unecasetup's blog

Time to eat local

Africans are eating like the rest of the world, but what they are eating isn’t necessarily good for them. White bread with jam and butter is fast becoming the new breakfast trend and substitute for traditional porridge, the likes of pap or uji. Research shows that over the last 50 years Africans have dramatically changed their diet and are eating more of the same foods as the industrialized world. At least 18 African countries have changed more than 25 % of their diets.


Governance and Large Scale Agricultural Investments in Africa

Smallholder producers, who are most directly dependent on ecosystem services, are critical agents for the future of agriculture in Africa. They contribute to poverty reduction and food security, especially in the rural areas. Disappointingly, they are often excluded from debates on agricultural investments. This exclusion has become more pronounced in the debate on Large Scale Land Based Investments.


Small nations should unite for a climate revolution

No nation is immune to the impact of climate change but it is the world's poorest that will be hit the hardest. A fair and inclusive global agreement to combat climate change is a moral imperative. Time is of the essence for Africa.

World leaders are gathering today in New York for the Climate Summit in an attempt to breathe new life into climate talks, which are now approaching their 21st round. With the Kyoto Protocol deadline fast approaching, it remains to be seen how much international support Africa can leverage to advance its agenda.


Ebola: Lessons Unlearned

When in March this year Guinean authorities reported the first positive tests for Ebola in the West African region, the news came as a surprise for scientists and were treated passively by most. After all Ebola had killed over a period of thirty years more than two thousand people, since it was first discovered in Yambuku, in the DRC.   Never did it surface outside the Great Lakes and it has never been perceived as a threat for an entire country.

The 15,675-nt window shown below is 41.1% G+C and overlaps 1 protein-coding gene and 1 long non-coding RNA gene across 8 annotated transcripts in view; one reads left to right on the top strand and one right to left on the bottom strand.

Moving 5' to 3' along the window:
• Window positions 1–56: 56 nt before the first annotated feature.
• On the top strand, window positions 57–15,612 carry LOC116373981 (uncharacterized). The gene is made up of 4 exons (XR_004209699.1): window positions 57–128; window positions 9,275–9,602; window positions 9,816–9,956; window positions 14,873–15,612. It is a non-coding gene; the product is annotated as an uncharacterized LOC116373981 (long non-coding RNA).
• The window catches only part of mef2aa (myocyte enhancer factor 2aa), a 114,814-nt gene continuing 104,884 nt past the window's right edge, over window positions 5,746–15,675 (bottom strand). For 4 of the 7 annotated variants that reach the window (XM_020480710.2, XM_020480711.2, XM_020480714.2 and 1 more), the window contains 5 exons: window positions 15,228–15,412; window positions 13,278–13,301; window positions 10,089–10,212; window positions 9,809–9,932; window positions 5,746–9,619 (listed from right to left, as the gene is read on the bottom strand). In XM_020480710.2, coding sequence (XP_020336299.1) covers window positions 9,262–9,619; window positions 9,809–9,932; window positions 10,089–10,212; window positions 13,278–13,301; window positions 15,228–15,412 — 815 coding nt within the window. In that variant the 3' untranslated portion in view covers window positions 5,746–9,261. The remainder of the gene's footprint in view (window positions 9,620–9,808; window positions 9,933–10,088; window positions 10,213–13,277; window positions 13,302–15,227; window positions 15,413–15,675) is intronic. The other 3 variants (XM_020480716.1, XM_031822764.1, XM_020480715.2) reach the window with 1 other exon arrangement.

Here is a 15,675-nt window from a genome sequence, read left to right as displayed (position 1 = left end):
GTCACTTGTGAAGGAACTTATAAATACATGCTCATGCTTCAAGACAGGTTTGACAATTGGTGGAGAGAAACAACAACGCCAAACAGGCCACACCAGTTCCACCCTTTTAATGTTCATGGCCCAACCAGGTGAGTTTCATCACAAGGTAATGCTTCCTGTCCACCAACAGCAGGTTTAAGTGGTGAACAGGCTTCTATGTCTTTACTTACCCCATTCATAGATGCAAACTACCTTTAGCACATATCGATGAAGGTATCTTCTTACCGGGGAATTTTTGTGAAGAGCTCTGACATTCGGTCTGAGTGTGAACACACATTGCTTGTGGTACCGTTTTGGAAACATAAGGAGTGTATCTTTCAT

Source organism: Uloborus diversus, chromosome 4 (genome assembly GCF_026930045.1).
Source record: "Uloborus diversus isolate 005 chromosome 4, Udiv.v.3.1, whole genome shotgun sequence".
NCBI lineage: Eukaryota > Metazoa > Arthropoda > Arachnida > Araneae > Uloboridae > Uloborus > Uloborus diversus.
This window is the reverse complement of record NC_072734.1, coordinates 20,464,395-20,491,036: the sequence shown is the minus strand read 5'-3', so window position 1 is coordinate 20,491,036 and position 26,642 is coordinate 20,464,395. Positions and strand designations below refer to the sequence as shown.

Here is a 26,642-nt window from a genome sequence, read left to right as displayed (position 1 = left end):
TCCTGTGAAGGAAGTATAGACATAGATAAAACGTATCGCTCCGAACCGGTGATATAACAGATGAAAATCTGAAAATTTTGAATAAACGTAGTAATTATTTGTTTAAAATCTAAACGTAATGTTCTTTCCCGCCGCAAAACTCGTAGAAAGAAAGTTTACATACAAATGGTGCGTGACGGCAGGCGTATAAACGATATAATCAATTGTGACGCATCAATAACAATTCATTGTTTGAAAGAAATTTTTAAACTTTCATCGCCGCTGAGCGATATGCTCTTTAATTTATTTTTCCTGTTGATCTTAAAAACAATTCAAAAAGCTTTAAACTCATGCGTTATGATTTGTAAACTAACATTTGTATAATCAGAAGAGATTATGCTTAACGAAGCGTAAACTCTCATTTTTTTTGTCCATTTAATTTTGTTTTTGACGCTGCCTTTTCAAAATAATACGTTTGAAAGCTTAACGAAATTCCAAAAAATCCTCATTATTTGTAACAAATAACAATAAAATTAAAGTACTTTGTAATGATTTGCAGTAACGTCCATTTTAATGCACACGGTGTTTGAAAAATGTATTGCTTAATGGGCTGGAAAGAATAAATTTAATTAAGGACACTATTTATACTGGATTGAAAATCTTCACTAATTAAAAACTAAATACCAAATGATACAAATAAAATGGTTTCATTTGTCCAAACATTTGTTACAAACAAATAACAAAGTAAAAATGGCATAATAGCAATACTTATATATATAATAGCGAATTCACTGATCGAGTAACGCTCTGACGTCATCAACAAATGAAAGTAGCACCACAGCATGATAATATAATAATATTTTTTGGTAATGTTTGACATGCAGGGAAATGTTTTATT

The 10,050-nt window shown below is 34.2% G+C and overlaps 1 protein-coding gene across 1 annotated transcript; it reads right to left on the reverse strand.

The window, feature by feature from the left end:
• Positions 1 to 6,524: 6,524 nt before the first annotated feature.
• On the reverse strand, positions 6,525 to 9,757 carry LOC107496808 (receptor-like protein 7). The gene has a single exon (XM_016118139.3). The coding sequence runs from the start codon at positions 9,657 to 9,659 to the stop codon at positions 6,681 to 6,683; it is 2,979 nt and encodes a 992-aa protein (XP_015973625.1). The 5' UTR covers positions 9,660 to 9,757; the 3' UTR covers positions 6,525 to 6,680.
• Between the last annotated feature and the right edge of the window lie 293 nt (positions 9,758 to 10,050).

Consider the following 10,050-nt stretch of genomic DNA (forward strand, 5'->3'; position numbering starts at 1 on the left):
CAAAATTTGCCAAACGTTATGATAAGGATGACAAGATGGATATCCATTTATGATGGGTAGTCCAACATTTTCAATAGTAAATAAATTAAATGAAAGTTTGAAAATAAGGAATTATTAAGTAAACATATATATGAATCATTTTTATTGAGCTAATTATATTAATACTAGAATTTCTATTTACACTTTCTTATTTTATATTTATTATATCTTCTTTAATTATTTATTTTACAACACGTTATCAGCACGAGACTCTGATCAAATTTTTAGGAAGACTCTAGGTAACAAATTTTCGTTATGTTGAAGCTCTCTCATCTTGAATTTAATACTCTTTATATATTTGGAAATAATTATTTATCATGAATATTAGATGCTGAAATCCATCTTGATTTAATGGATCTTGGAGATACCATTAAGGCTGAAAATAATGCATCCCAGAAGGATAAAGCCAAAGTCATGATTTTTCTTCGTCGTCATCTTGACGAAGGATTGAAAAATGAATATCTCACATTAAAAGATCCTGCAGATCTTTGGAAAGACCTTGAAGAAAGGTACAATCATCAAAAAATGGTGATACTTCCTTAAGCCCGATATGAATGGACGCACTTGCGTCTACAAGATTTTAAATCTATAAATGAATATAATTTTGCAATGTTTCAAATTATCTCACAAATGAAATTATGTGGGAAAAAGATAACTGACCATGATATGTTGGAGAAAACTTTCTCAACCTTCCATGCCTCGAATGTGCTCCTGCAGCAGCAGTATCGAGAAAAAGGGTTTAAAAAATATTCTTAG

Creativity is the New Money

Tonight like every night, Africa’s creative talent will be showcased across the continent. In Cape Town, South African opera stars Andiswa Kedama and Pauline Malefane’s voices will captivate audiences while they perform U-Carmen eKhayelitsha, a Xhosa adaptation of Bizet's famous opera. In Agadez, internationally acclaimed guitarist and songwriter Bombino, dubbed the next Jimi Hendrix, will mesmerize an audience with his music and lyrics for change.


Cameroon must roar: at a 7% minimum!

Cameroon has the resources for its industrialization and agricultural transformation. The economy’s current annual growth of 4.9% does not reflect the full potential that lies in the transformation of the riches of the country. The economy is relatively diversified with the exploitation of vast agricultural resources, forestry, mining and energy. Exports have been dominated by oil, cocoa, wood, rubber and cotton.


How under-nutrition affects Africa’s transformation hope

One of the pillars of the projected good economic performance of Africa over the next decades will be its labor force. As one pays a closer look at the socio-economic transformation requirements, Africans can no longer ignore the need to pay attention to human capital. We would like to argue the erosion created by child under-nutrition will have to be avoided. It is already a cause for concern. Industrialization or any higher productive economic activity needs individuals with utmost capabilities and in good health.


Manufacturing Pharmaceuticals: An Untapped Opportunity

Ever since the high tech generic drug production facility, Cinpharm-Cameroon, was set up, it is relatively easier for Cameroonians to have access to medicines. Now a low wage earner can access a course of antibiotics at a lower price than a Kenyan counterpart. According to the World Health Organization a 7-day course of treatment with ciprofloxacin could cost in Kenya close to a month’s wages.